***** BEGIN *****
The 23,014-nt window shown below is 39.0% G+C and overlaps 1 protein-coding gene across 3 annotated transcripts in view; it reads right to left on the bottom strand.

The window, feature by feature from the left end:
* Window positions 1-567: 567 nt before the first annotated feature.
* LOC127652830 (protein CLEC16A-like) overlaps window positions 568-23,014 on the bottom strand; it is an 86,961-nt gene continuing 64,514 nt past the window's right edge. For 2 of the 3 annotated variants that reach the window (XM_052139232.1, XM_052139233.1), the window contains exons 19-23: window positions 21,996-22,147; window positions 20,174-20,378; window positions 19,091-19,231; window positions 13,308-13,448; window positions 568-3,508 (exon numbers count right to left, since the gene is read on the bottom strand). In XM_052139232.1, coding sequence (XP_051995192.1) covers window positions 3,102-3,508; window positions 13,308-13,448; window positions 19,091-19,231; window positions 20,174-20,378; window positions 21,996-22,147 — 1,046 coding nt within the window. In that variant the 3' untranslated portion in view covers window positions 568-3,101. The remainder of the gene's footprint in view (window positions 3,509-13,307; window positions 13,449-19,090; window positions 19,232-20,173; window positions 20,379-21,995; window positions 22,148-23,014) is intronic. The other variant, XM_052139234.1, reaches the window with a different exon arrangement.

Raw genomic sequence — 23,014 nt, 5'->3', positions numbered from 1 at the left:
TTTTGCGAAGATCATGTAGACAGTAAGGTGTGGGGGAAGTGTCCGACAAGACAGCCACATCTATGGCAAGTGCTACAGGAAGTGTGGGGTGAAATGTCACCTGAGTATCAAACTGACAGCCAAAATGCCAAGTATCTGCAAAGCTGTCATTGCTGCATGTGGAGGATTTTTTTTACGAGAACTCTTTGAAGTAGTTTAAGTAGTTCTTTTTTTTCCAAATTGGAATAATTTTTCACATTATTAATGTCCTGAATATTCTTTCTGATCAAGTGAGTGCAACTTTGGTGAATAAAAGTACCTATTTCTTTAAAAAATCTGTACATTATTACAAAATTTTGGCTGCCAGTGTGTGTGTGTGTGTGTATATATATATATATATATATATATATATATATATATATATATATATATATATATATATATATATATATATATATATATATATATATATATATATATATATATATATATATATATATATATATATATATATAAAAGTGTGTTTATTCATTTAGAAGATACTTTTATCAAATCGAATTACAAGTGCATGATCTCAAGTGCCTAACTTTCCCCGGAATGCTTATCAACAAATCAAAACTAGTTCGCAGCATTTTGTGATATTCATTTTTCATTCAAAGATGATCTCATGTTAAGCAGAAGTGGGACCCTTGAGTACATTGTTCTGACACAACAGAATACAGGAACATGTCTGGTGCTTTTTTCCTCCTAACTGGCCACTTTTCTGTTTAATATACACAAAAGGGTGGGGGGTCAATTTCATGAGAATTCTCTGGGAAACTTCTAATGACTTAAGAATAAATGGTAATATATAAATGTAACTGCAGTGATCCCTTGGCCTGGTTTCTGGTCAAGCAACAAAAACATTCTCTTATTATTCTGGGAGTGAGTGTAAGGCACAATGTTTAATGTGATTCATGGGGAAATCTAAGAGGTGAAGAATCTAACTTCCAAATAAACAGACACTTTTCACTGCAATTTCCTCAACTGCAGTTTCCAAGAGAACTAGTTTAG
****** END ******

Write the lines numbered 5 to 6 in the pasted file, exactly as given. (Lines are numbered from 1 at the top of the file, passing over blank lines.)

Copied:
Raw genomic sequence — 23,014 nt, 5'->3', positions numbered from 1 at the left:
TTTTGCGAAGATCATGTAGACAGTAAGGTGTGGGGGAAGTGTCCGACAAGACAGCCACATCTATGGCAAGTGCTACAGGAAGTGTGGGGTGAAATGTCACCTGAGTATCAAACTGACAGCCAAAATGCCAAGTATCTGCAAAGCTGTCATTGCTGCATGTGGAGGATTTTTTTTACGAGAACTCTTTGAAGTAGTTTAAGTAGTTCTTTTTTTTCCAAATTGGAATAATTTTTCACATTATTAATGTCCTGAATATTCTTTCTGATCAAGTGAGTGCAACTTTGGTGAATAAAAGTACCTATTTCTTTAAAAAATCTGTACATTATTACAAAATTTTGGCTGCCAGTGTGTGTGTGTGTGTGTATATATATATATATATATATATATATATATATATATATATATATATATATATATATATATATATATATATATATATATATATATATATATATATATATATATATATATATATATATATATATATATATATAAAAGTGTGTTTATTCATTTAGAAGATACTTTTATCAAATCGAATTACAAGTGCATGATCTCAAGTGCCTAACTTTCCCCGGAATGCTTATCAACAAATCAAAACTAGTTCGCAGCATTTTGTGATATTCATTTTTCATTCAAAGATGATCTCATGTTAAGCAGAAGTGGGACCCTTGAGTACATTGTTCTGACACAACAGAATACAGGAACATGTCTGGTGCTTTTTTCCTCCTAACTGGCCACTTTTCTGTTTAATATACACAAAAGGGTGGGGGGTCAATTTCATGAGAATTCTCTGGGAAACTTCTAATGACTTAAGAATAAATGGTAATATATAAATGTAACTGCAGTGATCCCTTGGCCTGGTTTCTGGTCAAGCAACAAAAACATTCTCTTATTATTCTGGGAGTGAGTGTAAGGCACAATGTTTAATGTGATTCATGGGGAAATCTAAGAGGTGAAGAATCTAACTTCCAAATAAACAGACACTTTTCACTGCAATTTCCTCAACTGCAGTTTCCAAGAGAACTAGTTTAG